Introduction to study designs - case-control studies Introduction Learning objectives: You will learn about basic introduction to case-control studies, its analysis and interpretation of outcomes. Case-control studies are one of the frequently used study designs due to the relative ease of its application in comparison with other study designs. This section introduces you to basic concepts, application and strengths of case-control study.
Case Control Study Definition A study that compares patients who have a disease or outcome of interest cases with patients who do not have the disease or outcome controlsand looks back retrospectively to compare how frequently the exposure to a risk factor is present in each group to determine the relationship between the risk factor and the disease.
Case control studies are observational because no intervention is attempted and no attempt is made to alter the course of the disease.
The goal is to retrospectively determine the exposure to the risk factor of interest from each of the two groups of individuals: These studies are designed to estimate odds.
Case control studies are also known as "retrospective studies" and "case-referent studies. Controls should be subjects who might have been cases in the study but are selected independent of the exposure. Cases and controls should also not be "over-matched.
Does the study use matching or pairing appropriately to avoid the effects of a confounding variable? Does it use appropriate inclusion and exclusion criteria? Fictitious Example There is a suspicion that zinc oxide, the white non-absorbent sunscreen traditionally worn by lifeguards is more effective at preventing sunburns that lead to skin cancer than absorbent sunscreen lotions.
A case-control study was conducted to investigate if exposure to zinc oxide is a more effective skin cancer prevention measure.
The study involved comparing a group of former lifeguards that had developed cancer on their cheeks and noses cases to a group of lifeguards without this type of cancer controls and assess their prior exposure to zinc oxide or absorbent sunscreen lotions. This study would be retrospective in that the former lifeguards would be asked to recall which type of sunscreen they used on their face and approximately how often.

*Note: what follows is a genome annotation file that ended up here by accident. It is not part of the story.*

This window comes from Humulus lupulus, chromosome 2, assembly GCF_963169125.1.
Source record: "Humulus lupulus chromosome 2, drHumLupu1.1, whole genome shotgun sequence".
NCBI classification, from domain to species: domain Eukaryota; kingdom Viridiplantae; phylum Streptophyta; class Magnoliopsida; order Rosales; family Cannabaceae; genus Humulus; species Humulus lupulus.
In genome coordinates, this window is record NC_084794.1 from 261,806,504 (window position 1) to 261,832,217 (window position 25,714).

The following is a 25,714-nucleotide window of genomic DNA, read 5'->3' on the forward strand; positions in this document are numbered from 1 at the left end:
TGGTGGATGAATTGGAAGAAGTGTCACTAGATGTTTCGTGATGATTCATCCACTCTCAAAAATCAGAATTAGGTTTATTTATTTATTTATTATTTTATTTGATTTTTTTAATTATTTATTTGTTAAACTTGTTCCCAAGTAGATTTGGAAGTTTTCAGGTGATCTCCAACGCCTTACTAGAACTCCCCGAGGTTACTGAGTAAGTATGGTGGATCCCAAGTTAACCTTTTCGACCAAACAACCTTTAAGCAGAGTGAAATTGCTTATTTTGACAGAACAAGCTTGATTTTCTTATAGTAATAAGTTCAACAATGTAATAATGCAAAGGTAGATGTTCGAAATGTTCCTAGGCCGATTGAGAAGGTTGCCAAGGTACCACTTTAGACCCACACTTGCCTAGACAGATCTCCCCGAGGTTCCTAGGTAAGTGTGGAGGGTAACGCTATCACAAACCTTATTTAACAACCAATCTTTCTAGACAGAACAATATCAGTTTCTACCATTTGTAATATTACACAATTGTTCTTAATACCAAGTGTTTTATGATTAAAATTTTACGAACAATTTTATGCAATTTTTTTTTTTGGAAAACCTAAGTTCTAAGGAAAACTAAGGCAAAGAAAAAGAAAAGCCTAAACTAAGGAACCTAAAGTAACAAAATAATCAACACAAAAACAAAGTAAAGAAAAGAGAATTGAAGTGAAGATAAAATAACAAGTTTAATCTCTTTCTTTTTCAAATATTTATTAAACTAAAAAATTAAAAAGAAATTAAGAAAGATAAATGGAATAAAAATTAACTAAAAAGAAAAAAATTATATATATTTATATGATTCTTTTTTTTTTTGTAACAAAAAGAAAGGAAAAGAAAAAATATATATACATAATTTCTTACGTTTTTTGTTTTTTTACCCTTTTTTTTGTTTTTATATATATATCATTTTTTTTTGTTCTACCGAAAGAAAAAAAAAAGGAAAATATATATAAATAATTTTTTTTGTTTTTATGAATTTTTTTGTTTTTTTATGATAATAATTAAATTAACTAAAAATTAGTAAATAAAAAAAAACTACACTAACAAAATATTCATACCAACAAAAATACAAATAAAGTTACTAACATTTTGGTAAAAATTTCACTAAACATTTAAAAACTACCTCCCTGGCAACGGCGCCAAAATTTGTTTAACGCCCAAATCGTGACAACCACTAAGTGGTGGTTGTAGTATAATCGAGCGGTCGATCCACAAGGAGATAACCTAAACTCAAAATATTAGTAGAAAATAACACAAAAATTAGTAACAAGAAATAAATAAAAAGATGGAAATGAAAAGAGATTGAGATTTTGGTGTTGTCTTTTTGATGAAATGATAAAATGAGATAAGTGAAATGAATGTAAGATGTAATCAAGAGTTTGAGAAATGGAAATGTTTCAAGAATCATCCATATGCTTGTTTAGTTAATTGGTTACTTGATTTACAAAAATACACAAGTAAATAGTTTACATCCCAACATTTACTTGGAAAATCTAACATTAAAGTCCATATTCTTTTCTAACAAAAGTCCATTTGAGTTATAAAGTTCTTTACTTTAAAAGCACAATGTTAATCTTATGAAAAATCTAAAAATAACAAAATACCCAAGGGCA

This could be either a matched or unmatched study, but efforts would need to be made to ensure that the former lifeguards are of the same average age, and lifeguarded for a similar number of seasons and amount of time per season.
Real-life Examples Chambers, C.
Selective serotonin-reuptake inhibitors and risk of persistent pulmonary hypertension of the newborn. New England Journal of Medicine, 6 This study used a matched design, matching infants who had persistent pulmonary hypertension with infants who did not have it, and compared the rates of exposure to SSRIs.
Autoimmune and chronic inflammatory disorders and risk of non-hodgkin lymphoma by subtype. Journal of the National Cancer Institute, 98 1 This study matched patients with non-Hodgkin lymphoma NHL with control subjects and compared their history of autoimmune and chronic inflammatory disorders, markers of severity, and treatment.
This study looked at the relation between risk of acute myocardial infarction and current or former smoking, type of tobacco, amount smoked, effect of smokeless tobacco, and exposure to secondhand smoke.The above study was a population based case-control study, with all babies born with a cleft lip in Norway between and identified as cases and with a sample of controls selected at random from the Norwegian medical birth registry for the same period.
A case-control study is designed to help determine if an exposure is associated with an outcome (i.e., disease or condition of interest).
In theory, the case-control study can be described simply. First, identify the cases (a group known to have the outcome) and the controls (a group known to be. Case-control study.
Case-control studies start with the outcome of interest, for example, a disease, and then look backward in time to detect possible causes or risk factors for that disease.
In a large and carefully controlled Swedish study, their use invites information bias.
Case proxies may either overreport or underreport past. Selection bias occurs in case-control studies when cases and/or controls are selected on criteria related to the exposure of interest, i.e. they are selected differentially on the basis of their exposure status or there may be differences in reporting of exposure status between cases and controls.
Note that in case-control studies the measurement of exposure is established after the development of disease and as a result is prone to both recall and observer bias. The above study was a population based case-control study, with all babies born with a cleft lip in Norway between and identified as cases and with a sample of controls selected at random from the Norwegian medical birth registry for the same period.